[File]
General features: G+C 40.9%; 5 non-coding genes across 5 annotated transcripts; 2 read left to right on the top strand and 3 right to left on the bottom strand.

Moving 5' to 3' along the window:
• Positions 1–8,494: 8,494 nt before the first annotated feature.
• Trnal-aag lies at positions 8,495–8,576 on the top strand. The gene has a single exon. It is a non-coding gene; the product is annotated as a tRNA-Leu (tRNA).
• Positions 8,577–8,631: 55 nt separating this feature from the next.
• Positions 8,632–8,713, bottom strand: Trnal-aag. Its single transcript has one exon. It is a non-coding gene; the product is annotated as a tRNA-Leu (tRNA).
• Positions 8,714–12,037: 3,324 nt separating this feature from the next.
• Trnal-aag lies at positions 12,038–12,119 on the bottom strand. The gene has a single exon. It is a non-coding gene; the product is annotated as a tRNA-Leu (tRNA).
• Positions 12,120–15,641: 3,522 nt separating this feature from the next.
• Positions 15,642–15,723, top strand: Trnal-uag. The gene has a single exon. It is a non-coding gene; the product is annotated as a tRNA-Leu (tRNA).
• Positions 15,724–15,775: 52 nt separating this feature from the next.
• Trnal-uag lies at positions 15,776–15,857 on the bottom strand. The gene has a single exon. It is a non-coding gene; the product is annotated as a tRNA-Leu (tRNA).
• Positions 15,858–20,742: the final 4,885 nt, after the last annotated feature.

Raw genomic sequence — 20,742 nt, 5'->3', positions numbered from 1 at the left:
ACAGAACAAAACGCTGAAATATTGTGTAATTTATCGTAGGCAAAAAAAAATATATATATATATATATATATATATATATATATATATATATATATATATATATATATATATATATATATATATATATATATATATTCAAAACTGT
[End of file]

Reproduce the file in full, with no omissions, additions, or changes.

General features: G+C 40.9%; 5 non-coding genes across 5 annotated transcripts; 2 read left to right on the top strand and 3 right to left on the bottom strand.

Moving 5' to 3' along the window:
• Positions 1–8,494: 8,494 nt before the first annotated feature.
• Trnal-aag lies at positions 8,495–8,576 on the top strand. The gene has a single exon. It is a non-coding gene; the product is annotated as a tRNA-Leu (tRNA).
• Positions 8,577–8,631: 55 nt separating this feature from the next.
• Positions 8,632–8,713, bottom strand: Trnal-aag. Its single transcript has one exon. It is a non-coding gene; the product is annotated as a tRNA-Leu (tRNA).
• Positions 8,714–12,037: 3,324 nt separating this feature from the next.
• Trnal-aag lies at positions 12,038–12,119 on the bottom strand. The gene has a single exon. It is a non-coding gene; the product is annotated as a tRNA-Leu (tRNA).
• Positions 12,120–15,641: 3,522 nt separating this feature from the next.
• Positions 15,642–15,723, top strand: Trnal-uag. The gene has a single exon. It is a non-coding gene; the product is annotated as a tRNA-Leu (tRNA).
• Positions 15,724–15,775: 52 nt separating this feature from the next.
• Trnal-uag lies at positions 15,776–15,857 on the bottom strand. The gene has a single exon. It is a non-coding gene; the product is annotated as a tRNA-Leu (tRNA).
• Positions 15,858–20,742: the final 4,885 nt, after the last annotated feature.

Raw genomic sequence — 20,742 nt, 5'->3', positions numbered from 1 at the left:
ACAGAACAAAACGCTGAAATATTGTGTAATTTATCGTAGGCAAAAAAAAATATATATATATATATATATATATATATATATATATATATATATATATATATATATATATATATATATATATATATATATATATATTCAAAACTGT